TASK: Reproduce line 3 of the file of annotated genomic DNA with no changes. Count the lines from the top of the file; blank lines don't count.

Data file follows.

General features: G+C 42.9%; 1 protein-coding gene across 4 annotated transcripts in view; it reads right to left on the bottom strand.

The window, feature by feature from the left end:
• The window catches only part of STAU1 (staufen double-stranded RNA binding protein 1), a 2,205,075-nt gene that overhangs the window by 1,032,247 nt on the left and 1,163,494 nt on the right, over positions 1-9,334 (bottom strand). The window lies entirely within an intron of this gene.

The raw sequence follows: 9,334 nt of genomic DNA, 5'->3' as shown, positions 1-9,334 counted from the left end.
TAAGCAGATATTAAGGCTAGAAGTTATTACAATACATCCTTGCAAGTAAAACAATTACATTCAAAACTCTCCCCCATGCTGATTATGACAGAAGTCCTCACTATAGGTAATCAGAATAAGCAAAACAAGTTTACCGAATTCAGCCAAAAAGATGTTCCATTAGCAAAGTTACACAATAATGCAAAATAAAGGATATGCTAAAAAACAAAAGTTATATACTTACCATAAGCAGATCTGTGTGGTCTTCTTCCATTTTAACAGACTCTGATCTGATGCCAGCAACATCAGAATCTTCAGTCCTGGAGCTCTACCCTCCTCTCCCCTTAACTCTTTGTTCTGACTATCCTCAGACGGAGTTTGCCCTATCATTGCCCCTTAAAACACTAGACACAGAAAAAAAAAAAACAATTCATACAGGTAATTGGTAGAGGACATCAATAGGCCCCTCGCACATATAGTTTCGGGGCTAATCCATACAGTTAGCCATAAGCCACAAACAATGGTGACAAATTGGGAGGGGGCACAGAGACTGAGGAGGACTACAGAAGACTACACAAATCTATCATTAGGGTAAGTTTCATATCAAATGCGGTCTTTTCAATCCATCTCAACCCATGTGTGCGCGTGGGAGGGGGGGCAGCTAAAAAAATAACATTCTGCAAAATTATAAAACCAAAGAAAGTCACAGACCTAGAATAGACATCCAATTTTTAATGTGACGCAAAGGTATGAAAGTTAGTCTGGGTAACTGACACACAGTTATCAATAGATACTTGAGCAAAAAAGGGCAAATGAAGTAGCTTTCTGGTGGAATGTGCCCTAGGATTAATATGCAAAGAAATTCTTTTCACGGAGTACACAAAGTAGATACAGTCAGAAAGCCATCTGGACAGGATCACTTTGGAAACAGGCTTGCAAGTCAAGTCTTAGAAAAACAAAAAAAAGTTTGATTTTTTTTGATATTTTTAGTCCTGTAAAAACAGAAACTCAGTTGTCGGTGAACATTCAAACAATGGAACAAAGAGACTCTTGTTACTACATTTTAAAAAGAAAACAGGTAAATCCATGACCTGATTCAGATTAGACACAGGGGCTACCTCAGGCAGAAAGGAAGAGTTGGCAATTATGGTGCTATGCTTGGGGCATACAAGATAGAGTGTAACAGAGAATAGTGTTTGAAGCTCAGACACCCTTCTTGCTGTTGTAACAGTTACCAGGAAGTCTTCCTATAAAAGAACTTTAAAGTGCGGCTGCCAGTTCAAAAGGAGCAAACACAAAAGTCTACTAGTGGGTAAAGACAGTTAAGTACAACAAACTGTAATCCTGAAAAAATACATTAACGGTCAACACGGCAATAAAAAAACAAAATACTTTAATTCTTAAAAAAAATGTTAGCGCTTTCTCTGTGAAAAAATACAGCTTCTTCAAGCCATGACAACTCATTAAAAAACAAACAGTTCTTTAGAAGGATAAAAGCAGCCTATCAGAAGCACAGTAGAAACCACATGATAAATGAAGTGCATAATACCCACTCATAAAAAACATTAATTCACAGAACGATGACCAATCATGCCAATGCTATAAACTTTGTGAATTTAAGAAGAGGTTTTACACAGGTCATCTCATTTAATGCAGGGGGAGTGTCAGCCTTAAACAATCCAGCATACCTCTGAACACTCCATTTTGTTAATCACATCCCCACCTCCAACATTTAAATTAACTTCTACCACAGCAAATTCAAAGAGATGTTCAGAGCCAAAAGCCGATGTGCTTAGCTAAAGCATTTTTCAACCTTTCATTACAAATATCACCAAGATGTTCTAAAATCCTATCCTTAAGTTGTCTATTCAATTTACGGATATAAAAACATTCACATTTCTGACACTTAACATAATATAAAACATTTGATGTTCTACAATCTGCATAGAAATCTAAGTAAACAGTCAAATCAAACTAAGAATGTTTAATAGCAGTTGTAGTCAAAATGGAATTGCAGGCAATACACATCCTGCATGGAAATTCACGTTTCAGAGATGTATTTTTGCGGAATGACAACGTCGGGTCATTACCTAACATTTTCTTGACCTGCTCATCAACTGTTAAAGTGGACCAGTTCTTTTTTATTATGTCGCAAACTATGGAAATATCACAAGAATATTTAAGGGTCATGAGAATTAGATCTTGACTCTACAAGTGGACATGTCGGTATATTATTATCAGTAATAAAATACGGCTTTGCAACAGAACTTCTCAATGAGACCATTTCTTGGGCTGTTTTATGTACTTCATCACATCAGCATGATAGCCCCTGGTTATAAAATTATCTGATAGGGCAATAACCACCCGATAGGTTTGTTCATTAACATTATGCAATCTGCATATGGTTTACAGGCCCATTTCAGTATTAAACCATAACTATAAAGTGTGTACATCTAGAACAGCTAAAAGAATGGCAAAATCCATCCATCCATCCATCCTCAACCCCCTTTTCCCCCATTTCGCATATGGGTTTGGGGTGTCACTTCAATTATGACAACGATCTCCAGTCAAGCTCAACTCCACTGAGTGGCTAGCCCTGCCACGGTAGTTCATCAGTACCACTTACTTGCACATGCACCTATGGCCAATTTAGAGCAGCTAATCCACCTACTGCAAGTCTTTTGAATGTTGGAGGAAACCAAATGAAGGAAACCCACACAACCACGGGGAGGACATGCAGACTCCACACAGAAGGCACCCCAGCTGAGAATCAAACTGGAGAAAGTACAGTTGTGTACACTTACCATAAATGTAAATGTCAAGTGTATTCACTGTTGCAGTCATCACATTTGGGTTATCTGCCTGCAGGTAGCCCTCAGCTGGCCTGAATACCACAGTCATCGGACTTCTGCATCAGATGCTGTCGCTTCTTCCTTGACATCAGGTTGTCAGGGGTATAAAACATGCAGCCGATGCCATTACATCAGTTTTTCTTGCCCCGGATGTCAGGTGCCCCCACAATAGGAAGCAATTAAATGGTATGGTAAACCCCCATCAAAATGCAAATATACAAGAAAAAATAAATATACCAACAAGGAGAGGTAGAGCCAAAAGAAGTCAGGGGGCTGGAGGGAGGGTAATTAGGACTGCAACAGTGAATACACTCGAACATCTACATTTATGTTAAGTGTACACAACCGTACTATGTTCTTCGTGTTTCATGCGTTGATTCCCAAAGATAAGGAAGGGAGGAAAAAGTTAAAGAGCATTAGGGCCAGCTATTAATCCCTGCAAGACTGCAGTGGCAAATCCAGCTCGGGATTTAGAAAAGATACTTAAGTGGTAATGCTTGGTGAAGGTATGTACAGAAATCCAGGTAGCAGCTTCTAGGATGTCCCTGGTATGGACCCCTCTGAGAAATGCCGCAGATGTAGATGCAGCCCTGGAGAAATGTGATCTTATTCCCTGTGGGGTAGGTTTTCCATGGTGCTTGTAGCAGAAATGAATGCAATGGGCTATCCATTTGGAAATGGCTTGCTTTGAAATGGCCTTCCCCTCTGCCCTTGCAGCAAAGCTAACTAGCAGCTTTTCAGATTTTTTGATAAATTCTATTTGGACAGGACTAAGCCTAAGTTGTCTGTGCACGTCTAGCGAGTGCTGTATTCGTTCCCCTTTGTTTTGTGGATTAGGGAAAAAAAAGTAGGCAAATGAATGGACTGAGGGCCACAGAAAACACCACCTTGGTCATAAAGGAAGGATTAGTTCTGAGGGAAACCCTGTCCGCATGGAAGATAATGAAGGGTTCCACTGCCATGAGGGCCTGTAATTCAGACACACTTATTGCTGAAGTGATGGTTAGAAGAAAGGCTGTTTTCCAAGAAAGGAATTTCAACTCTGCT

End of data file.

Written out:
• The window catches only part of STAU1 (staufen double-stranded RNA binding protein 1), a 2,205,075-nt gene that overhangs the window by 1,032,247 nt on the left and 1,163,494 nt on the right, over positions 1-9,334 (bottom strand). The window lies entirely within an intron of this gene.